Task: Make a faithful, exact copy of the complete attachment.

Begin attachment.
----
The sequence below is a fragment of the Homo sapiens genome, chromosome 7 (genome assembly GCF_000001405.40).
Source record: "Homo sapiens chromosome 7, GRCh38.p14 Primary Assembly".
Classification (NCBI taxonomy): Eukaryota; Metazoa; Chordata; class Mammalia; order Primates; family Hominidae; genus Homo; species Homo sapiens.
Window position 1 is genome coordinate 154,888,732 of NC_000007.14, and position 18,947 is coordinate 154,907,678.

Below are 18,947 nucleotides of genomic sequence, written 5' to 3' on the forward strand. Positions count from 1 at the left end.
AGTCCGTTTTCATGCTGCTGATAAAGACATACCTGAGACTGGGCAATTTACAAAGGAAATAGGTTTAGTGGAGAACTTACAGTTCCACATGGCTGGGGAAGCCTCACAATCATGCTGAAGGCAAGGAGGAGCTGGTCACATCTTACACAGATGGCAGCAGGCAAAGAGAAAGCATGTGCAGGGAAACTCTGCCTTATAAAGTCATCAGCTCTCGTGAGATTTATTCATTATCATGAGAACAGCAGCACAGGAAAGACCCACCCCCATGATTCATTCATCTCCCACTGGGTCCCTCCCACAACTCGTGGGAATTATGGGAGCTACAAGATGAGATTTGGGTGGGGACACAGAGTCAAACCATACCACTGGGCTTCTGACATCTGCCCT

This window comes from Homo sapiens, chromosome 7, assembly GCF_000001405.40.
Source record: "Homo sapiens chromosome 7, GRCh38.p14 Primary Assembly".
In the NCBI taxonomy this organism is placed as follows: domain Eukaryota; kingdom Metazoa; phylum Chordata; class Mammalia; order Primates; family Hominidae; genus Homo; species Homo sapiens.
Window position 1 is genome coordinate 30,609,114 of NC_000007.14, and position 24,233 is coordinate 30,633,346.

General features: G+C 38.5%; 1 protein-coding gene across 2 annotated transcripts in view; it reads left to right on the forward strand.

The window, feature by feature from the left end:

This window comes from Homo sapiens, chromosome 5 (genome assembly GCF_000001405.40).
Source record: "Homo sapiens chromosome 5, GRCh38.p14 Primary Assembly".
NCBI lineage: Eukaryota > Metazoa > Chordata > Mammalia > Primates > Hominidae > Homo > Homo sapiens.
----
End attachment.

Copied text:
The sequence below is a fragment of the Homo sapiens genome, chromosome 7 (genome assembly GCF_000001405.40).
Source record: "Homo sapiens chromosome 7, GRCh38.p14 Primary Assembly".
Classification (NCBI taxonomy): Eukaryota; Metazoa; Chordata; class Mammalia; order Primates; family Hominidae; genus Homo; species Homo sapiens.
Window position 1 is genome coordinate 154,888,732 of NC_000007.14, and position 18,947 is coordinate 154,907,678.

Below are 18,947 nucleotides of genomic sequence, written 5' to 3' on the forward strand. Positions count from 1 at the left end.
AGTCCGTTTTCATGCTGCTGATAAAGACATACCTGAGACTGGGCAATTTACAAAGGAAATAGGTTTAGTGGAGAACTTACAGTTCCACATGGCTGGGGAAGCCTCACAATCATGCTGAAGGCAAGGAGGAGCTGGTCACATCTTACACAGATGGCAGCAGGCAAAGAGAAAGCATGTGCAGGGAAACTCTGCCTTATAAAGTCATCAGCTCTCGTGAGATTTATTCATTATCATGAGAACAGCAGCACAGGAAAGACCCACCCCCATGATTCATTCATCTCCCACTGGGTCCCTCCCACAACTCGTGGGAATTATGGGAGCTACAAGATGAGATTTGGGTGGGGACACAGAGTCAAACCATACCACTGGGCTTCTGACATCTGCCCT

This window comes from Homo sapiens, chromosome 7, assembly GCF_000001405.40.
Source record: "Homo sapiens chromosome 7, GRCh38.p14 Primary Assembly".
In the NCBI taxonomy this organism is placed as follows: domain Eukaryota; kingdom Metazoa; phylum Chordata; class Mammalia; order Primates; family Hominidae; genus Homo; species Homo sapiens.
Window position 1 is genome coordinate 30,609,114 of NC_000007.14, and position 24,233 is coordinate 30,633,346.

General features: G+C 38.5%; 1 protein-coding gene across 2 annotated transcripts in view; it reads left to right on the forward strand.

The window, feature by feature from the left end:

This window comes from Homo sapiens, chromosome 5 (genome assembly GCF_000001405.40).
Source record: "Homo sapiens chromosome 5, GRCh38.p14 Primary Assembly".
NCBI lineage: Eukaryota > Metazoa > Chordata > Mammalia > Primates > Hominidae > Homo > Homo sapiens.